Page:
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Imagine this scenario — you have tested your machine learning model well, and you get absolutely perfect accuracy. Happy with a job well done, and then decide to deploy your project. However, when the actual data is applied to this model, you get poor results. So, why did this happen?
The possible reason for this occurrence is data leakage. It is one of the leading machine learning errors. Data leakage in machine learning happens when the data used to train a machine-learning algorithm happens to have the information the model is trying to predict; this results in unreliable and bad prediction outcomes.
Whys & Hows of Data Leakage
In order to properly evaluate a particular machine learning model, the available data is split into training and test subsets. Invariably, it so happens that some of the information from the test subset is shared with the training subset, and vice versa. Hence, whichever machine learning model is subsequently created will give good results with the test subset. This causes us to overestimate the performance of the model. A very simple example of data leakage could be a model that uses response variables as the predictor, hence giving conclusions such as “dog belongs to the family of dogs.”
A particular case of data leakage in time series is worth considering. In addition to problems encountered above, in case of time series, there is a risk of leaking information from the future to the past. It generally happens when the data is randomly split into train and test subsets.
There is more than one way in which data leakage manifests itself; we list some of them below:
- Leakage of data from the test set to the training set
- Reversing obfuscation, randomisation or anonymisation of data that was intentionally included
- Inclusion of information from data samples outside algorithm’s scope for the intended use
- Inclusion of data not present in the model’s operational environment.
Unfortunately, the data leakage happens very subtly, and it is difficult to determine it. Following steps can prove to be useful strategies to find data leakage:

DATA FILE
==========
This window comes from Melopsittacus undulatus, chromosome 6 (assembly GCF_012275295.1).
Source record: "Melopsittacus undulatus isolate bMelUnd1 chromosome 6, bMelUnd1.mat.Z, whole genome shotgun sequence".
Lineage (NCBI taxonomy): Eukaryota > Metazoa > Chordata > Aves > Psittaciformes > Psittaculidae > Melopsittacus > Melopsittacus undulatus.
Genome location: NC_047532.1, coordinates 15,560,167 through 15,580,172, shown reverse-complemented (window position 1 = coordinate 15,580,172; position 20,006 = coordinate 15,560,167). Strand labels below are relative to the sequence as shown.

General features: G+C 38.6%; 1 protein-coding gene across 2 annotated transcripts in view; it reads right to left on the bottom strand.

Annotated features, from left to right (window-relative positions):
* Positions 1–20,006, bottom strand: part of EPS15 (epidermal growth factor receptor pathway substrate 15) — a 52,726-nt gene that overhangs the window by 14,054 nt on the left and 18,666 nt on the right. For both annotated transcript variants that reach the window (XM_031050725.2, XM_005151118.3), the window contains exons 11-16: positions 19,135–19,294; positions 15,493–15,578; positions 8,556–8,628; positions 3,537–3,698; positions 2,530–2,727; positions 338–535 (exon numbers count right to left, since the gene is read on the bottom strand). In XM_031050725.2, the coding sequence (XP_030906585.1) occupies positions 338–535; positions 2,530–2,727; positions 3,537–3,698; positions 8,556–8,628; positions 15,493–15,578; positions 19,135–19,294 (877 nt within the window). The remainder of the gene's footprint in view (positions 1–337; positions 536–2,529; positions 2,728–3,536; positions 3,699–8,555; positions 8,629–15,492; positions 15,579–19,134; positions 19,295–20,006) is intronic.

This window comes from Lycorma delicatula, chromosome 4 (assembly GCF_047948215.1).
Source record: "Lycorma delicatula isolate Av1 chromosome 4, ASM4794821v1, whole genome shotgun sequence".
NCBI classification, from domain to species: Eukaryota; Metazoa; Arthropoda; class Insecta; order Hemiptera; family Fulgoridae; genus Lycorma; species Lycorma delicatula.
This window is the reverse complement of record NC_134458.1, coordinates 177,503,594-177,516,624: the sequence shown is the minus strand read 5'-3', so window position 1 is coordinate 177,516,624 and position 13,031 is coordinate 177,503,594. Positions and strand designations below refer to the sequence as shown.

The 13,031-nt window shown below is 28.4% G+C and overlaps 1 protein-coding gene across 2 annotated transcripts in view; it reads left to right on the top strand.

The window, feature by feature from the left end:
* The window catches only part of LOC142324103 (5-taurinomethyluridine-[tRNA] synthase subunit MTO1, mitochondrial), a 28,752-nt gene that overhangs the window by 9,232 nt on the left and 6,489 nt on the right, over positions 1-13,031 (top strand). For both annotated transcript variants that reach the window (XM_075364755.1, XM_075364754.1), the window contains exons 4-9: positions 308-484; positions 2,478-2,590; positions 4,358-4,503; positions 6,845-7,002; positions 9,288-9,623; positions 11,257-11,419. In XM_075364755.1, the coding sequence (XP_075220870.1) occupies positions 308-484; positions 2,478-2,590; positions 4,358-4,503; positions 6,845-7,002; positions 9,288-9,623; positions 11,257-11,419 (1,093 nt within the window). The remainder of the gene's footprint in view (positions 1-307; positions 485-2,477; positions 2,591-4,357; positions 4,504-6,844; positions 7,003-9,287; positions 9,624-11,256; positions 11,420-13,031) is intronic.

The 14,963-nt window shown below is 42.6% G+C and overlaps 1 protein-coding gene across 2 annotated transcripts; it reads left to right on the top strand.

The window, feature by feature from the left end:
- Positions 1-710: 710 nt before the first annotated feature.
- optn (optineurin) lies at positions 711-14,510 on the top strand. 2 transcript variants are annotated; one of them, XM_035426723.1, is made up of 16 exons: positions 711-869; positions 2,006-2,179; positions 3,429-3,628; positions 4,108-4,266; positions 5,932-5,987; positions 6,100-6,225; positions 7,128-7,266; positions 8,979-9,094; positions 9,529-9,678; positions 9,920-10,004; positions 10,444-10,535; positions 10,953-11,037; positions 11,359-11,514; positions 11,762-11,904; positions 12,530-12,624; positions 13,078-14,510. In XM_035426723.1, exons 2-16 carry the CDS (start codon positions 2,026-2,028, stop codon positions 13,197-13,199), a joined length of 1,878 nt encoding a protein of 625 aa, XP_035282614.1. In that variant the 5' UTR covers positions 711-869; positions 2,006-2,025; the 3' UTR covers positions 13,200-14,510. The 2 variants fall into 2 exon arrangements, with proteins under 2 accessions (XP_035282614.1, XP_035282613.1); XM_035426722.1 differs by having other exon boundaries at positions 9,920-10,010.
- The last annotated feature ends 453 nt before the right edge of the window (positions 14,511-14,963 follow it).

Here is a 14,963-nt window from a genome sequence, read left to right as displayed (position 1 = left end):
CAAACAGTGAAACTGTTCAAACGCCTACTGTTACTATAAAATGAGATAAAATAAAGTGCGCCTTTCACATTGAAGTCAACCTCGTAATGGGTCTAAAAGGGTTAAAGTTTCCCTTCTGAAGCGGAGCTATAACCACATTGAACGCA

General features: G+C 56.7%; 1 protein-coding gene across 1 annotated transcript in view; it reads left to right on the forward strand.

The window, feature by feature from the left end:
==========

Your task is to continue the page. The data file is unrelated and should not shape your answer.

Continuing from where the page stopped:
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- It helps to be sceptical sometimes. So, if the performance of the algorithm seems to be too good to be true, data leakage cannot be ruled out. It is advised that before the testing, the prior documented results are weighed against the expected results.
- One of the best and also one of the expensive methods are performing early in-the-field testing of algorithms. This test will help in establishing data leakage in case there is a massive difference between estimated and realised out-of-sample performance. It is not a fool-proof method as the cause could also be classical overfitting or sampling bias.
- Another powerful tool is exploratory data analysis (EDA) which helps in examining raw data through statistical and visualisation tools.
How to Prevent Data Leakage
Following steps can prove to be very crucial in preventing data leakage:
- Extracting the right features for a machine learning model is important. It should make sure that the given features are not correlated with the given output value, as well as that they do not hold information about the output, which is not naturally available at the time of prediction.
- It is important to clearly demarcate and split the dataset into training, validation, and test sets. Doing this will identify any possible case of overfitting which in turn can act as caution warning against deploying models that are expected to underperform in production
- It is a common practice to normalise the input data before feeding into the model, especially in the case of neural networks. Generally, data normalisation is done by dividing the data by its mean. More often than not, this normalisation is applied to the overall data set, which results in information from the test set influencing the training set that eventually results in data leakage. Hence, any normalisation should be applied separately to the training and test subsets.
In many data science applications, data leakage can cause multi-million dollar loss to the organisation. Detecting and correcting data leakage can be extremely difficult. It requires additional investments in infrastructure and data engineering. It is hence imperative to practice caution, common sense, and data exploration to identify leaking predictors beforehand.
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I am a journalist with a postgraduate degree in computer network engineering. When not reading or writing, one can find me doodling away to my heart’s content.